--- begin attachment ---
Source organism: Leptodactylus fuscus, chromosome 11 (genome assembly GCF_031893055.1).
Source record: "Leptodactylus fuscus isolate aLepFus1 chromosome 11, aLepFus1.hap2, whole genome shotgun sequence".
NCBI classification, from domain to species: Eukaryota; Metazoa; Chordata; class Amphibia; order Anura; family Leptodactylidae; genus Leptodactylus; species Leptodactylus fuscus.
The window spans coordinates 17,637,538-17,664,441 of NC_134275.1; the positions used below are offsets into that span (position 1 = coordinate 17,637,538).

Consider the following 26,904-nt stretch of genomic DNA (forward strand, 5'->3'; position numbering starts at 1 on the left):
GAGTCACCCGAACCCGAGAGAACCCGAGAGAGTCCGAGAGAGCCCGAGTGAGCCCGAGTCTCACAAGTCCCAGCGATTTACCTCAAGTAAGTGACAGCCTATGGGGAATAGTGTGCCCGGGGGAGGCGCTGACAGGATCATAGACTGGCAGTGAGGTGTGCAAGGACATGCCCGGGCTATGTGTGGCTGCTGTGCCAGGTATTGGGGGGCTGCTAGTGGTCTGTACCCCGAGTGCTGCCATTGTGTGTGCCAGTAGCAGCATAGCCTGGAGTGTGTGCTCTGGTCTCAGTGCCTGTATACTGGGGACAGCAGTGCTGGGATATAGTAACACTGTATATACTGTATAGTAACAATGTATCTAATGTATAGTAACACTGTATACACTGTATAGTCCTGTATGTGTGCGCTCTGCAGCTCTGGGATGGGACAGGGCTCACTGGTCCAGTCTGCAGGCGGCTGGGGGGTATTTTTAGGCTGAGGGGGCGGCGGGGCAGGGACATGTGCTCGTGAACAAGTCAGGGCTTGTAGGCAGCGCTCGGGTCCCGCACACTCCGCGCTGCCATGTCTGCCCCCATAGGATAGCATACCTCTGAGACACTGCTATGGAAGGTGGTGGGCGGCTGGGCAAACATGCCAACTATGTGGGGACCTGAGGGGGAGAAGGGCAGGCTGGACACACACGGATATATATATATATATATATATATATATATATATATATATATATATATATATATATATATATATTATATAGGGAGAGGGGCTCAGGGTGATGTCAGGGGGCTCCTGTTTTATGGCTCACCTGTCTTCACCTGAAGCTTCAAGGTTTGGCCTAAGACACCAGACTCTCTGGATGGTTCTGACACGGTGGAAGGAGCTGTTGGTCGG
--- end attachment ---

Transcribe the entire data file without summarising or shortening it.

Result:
Source organism: Leptodactylus fuscus, chromosome 11 (genome assembly GCF_031893055.1).
Source record: "Leptodactylus fuscus isolate aLepFus1 chromosome 11, aLepFus1.hap2, whole genome shotgun sequence".
NCBI classification, from domain to species: Eukaryota; Metazoa; Chordata; class Amphibia; order Anura; family Leptodactylidae; genus Leptodactylus; species Leptodactylus fuscus.
The window spans coordinates 17,637,538-17,664,441 of NC_134275.1; the positions used below are offsets into that span (position 1 = coordinate 17,637,538).

Consider the following 26,904-nt stretch of genomic DNA (forward strand, 5'->3'; position numbering starts at 1 on the left):
GAGTCACCCGAACCCGAGAGAACCCGAGAGAGTCCGAGAGAGCCCGAGTGAGCCCGAGTCTCACAAGTCCCAGCGATTTACCTCAAGTAAGTGACAGCCTATGGGGAATAGTGTGCCCGGGGGAGGCGCTGACAGGATCATAGACTGGCAGTGAGGTGTGCAAGGACATGCCCGGGCTATGTGTGGCTGCTGTGCCAGGTATTGGGGGGCTGCTAGTGGTCTGTACCCCGAGTGCTGCCATTGTGTGTGCCAGTAGCAGCATAGCCTGGAGTGTGTGCTCTGGTCTCAGTGCCTGTATACTGGGGACAGCAGTGCTGGGATATAGTAACACTGTATATACTGTATAGTAACAATGTATCTAATGTATAGTAACACTGTATACACTGTATAGTCCTGTATGTGTGCGCTCTGCAGCTCTGGGATGGGACAGGGCTCACTGGTCCAGTCTGCAGGCGGCTGGGGGGTATTTTTAGGCTGAGGGGGCGGCGGGGCAGGGACATGTGCTCGTGAACAAGTCAGGGCTTGTAGGCAGCGCTCGGGTCCCGCACACTCCGCGCTGCCATGTCTGCCCCCATAGGATAGCATACCTCTGAGACACTGCTATGGAAGGTGGTGGGCGGCTGGGCAAACATGCCAACTATGTGGGGACCTGAGGGGGAGAAGGGCAGGCTGGACACACACGGATATATATATATATATATATATATATATATATATATATATATATATATATATATATATATATATTATATAGGGAGAGGGGCTCAGGGTGATGTCAGGGGGCTCCTGTTTTATGGCTCACCTGTCTTCACCTGAAGCTTCAAGGTTTGGCCTAAGACACCAGACTCTCTGGATGGTTCTGACACGGTGGAAGGAGCTGTTGGTCGG